“I wouldn’t buy a car at an auction. They’re all junk!”
Bad transmissions. Blown engines. Cars that smoke, drink and hang out with the bad boys thanks to all different types of leaks and spewage. This is the general stereotype that most uninformed consumers have of those cars at an auction.
Most folks look at auction cars as vehicles that are worth more dead than alive. Every malady and defect is assigned to these ‘red light’ vehicles that are sold as/is with no warranty.
But do you know what is the #1 issue of those auctioned off trade-ins here in the Atlanta area?
This is why I always look at the vehicle’s history. Every Carfax and Autocheck vehicle will list when a vehicle has gone through an emissions check.
The most common trade-in I see at the auctions will usually be driven anywhere from 10,000 to 20,000 miles a year for the last several years. Then, I see a few “Failed Emission Inspection” blips, followed either by a recently passed emissions or a final failed emission.
The car will get very little driving after that. In a few months you will see a few hundred miles. Or if it is kept for a few years, you may see a few thousand.
These cars will wind up at the auctions where 99.9% of the vehicle will still be perfectly fine. Dealers who either operate outside of an emission county, or are out of state, will bid most of these vehicles up to levels that I simply can’t compete at for now. Throw in the fact that some of these guys are simply filling in orders for a larger auto finance company that is financed via Wall Street, and I have to be real shrewd with my bidding tactics in order to get any good deal these days.
Do you want this type of deal? Sorry. There are also a ton of unintended consequences from these emission issues.
Public auctions used to be prolific within the metro-Atlanta area, and throughout the country. All businesses want to sell where the general public is and a well run public auto auction is no different.
Except now they are all outside of emission counties due to the auctions getting fined for selling cars that didn’t pass emissions to the general public. Here in Georgia, a lot of folks believe that a ‘no current emissions’ announcement should be enough of a warning for the general public.
But a lot of prospective buyers wander off from lane to lane and, even when slowly spoken to, they don’t quite understand the ramifications of no emissions.
“Oh we should be able to take care of it. Just replace the catalytic converter.” They go cheap on the catalytic converter and don’t realize that there is a lot more to these emission issues than just replacing the one part. The $200 quick fix turns into a $1000+ estimate that offers no guarantee of success.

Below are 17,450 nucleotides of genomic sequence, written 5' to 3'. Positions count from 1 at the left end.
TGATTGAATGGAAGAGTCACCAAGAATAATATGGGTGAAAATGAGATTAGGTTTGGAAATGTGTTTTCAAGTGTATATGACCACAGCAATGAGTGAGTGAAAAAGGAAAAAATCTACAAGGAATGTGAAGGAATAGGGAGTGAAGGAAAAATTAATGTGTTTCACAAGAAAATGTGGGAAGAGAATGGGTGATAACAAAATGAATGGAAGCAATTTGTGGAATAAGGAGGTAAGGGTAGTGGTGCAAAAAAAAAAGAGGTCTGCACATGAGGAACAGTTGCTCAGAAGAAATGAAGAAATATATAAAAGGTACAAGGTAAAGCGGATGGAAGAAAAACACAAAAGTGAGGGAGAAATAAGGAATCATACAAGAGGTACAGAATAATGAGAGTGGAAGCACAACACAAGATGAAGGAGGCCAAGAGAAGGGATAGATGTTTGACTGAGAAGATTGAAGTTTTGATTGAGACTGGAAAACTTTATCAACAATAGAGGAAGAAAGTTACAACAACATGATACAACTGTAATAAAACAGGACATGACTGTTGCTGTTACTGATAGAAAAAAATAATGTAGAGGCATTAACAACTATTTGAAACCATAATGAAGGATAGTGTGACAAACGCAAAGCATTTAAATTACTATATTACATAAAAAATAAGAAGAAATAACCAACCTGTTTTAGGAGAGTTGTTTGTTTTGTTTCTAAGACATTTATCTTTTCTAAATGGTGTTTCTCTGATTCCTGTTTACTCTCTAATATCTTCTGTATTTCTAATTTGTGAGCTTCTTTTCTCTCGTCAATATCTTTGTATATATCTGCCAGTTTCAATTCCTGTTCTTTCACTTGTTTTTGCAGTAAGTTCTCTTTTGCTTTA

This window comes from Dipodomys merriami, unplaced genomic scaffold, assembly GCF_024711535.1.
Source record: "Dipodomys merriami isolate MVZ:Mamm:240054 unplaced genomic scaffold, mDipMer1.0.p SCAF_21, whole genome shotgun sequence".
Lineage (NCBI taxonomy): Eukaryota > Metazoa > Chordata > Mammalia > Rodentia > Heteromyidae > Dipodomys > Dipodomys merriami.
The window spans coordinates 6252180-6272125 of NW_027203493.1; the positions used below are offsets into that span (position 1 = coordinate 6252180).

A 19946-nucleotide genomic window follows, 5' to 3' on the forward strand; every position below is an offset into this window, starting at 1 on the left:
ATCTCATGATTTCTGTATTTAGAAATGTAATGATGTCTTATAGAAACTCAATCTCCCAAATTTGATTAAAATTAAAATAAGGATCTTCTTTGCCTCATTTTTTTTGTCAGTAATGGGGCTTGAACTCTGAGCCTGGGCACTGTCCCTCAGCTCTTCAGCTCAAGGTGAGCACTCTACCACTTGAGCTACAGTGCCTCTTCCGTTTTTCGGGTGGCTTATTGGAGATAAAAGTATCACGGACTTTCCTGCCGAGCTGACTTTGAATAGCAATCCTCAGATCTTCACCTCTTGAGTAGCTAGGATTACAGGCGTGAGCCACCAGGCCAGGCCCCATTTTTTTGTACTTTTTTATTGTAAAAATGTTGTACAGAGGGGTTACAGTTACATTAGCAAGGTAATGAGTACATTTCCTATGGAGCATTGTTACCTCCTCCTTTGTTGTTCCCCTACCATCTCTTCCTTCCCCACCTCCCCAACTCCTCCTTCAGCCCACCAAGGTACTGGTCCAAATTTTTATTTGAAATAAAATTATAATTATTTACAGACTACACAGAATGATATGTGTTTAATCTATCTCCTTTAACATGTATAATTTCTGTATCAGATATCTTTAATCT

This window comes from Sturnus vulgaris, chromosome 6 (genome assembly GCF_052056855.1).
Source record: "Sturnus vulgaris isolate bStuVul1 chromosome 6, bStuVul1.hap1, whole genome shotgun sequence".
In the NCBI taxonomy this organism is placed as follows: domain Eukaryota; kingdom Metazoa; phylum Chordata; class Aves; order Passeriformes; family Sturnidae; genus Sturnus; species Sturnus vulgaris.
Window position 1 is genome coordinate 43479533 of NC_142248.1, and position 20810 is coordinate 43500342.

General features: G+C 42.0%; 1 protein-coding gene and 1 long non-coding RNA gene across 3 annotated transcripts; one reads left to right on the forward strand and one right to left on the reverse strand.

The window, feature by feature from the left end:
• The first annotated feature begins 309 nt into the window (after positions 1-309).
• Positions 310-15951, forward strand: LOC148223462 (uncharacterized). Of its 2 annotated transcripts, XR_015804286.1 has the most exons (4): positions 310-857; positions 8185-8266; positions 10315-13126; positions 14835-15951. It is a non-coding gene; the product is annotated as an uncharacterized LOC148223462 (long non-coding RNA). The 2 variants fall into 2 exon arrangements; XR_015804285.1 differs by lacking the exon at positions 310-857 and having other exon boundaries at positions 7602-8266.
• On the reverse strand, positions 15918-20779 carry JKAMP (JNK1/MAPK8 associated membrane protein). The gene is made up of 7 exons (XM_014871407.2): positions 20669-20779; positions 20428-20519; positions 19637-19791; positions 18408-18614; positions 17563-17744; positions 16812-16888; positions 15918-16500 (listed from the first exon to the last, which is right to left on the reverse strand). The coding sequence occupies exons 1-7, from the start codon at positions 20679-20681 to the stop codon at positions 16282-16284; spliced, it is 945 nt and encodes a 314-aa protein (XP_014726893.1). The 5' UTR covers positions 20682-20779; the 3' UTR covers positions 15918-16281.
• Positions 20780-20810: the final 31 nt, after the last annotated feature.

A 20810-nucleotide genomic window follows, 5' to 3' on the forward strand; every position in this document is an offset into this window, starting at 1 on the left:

They get upset and try to return that car to the auction. Is it the auctions fault that these people bought a car with no emissions? With a stamp in big bold letters on the bill of sale that says “No emissions!”?
Yes. The law is the law, and that law of selling a non-emission vehicle is set and stone. So now those businesses focus exclusively on the dealer side of the business. The public is no longer invited.
Small potatoes you say? Well consider your own car for a second. It probably came from a manufacturer that tries to sell their green credentials to the public. Priuses. Volts. LEAFs. Diesels. Hybrids. That magical 40 mpg hump. All of it sounds wonderful to a public that genuinely wants the air clean and the land vibrant.
But 90+% of the vehicles these manufacturers sell usually don’t reach these summits of green efficiency. As for their emission systems, they are only required to last 8 years or 80,000 miles. After that it becomes a revenue opportunity for the manufacturer and the aftermarket.
In my experiences at the auctions, this translates into an entirely faked version of planned obsolescence. The uninformed public often thinks that if the expensive emission system is malfunctioning, God only knows how long the engine or transmission will last.
It gives me a market. It gives the public a perpetual need for auto loans. It gives the manufacturers more money and it gives the banks a fruitful source to finance a public that simply doesn’t know any better… and likely never will.
Not too long ago I bought three vehicles at a public auction that cost me all of $700 each. They were perfectly fine. Unpopular, with failed emissions, but fine. No cosmetic issues. A 1998 Suzuki Esteem wagon with only 105k. A 1992 Toyota Tercel with 180k, and a 1990 Mercury Topaz with only 79k.
How much money would have been saved by John Q Public if they could have kept those rides? I am willing to bet that these emissions issues easily add over a half million units to the new car market. I could be wrong. But whenever I inspect a car with a check engine light and see a long list of emission related codes, I feel like the public is being suckered into a Ponzi scheme of substantial magnitude.